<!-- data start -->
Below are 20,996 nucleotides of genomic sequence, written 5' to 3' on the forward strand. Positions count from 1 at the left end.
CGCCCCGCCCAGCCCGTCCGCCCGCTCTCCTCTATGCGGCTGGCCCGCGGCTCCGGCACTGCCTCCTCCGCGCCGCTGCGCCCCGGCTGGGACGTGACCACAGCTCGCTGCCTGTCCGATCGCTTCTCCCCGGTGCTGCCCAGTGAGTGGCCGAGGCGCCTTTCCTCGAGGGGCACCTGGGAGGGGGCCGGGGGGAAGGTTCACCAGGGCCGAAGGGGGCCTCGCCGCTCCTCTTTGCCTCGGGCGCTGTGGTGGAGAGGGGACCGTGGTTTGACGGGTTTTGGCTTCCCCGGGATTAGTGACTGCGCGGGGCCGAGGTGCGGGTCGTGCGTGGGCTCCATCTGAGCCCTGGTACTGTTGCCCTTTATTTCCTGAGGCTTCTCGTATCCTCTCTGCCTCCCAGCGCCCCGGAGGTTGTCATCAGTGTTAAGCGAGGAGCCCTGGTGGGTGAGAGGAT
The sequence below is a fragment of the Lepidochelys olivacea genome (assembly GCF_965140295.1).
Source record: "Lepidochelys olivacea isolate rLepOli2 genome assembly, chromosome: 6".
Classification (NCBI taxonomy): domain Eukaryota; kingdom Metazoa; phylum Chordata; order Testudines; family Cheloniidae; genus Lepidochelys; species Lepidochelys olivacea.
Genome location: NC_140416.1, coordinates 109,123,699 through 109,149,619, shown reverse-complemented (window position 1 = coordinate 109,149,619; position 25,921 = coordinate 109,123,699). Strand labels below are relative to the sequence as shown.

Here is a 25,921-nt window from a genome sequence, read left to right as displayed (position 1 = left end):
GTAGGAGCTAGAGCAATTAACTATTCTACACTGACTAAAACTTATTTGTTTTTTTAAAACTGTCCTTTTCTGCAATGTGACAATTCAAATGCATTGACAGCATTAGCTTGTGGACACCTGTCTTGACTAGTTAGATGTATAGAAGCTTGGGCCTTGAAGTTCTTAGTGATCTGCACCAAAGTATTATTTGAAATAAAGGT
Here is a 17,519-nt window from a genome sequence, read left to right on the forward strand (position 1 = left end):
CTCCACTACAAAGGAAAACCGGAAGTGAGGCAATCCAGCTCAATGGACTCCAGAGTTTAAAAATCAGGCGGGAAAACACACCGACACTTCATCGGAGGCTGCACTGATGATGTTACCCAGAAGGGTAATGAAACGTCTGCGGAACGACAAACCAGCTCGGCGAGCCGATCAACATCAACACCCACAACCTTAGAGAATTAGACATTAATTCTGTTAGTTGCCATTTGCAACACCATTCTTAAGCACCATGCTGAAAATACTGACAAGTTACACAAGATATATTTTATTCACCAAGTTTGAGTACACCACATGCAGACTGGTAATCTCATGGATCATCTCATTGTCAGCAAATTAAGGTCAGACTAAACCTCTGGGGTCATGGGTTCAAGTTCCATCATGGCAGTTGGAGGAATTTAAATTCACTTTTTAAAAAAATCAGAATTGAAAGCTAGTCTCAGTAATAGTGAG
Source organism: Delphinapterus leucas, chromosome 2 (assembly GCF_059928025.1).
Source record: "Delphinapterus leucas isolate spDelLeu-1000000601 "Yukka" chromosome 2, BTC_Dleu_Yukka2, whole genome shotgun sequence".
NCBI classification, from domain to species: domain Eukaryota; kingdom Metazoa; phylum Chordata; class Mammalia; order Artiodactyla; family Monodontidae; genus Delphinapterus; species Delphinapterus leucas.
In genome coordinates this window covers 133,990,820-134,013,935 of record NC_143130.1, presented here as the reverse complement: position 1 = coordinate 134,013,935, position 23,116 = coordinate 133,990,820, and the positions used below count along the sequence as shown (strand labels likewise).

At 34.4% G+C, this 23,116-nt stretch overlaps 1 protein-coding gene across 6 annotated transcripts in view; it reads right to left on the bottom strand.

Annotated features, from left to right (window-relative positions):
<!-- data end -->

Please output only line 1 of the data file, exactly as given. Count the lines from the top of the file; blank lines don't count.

Below are 20,996 nucleotides of genomic sequence, written 5' to 3' on the forward strand. Positions count from 1 at the left end.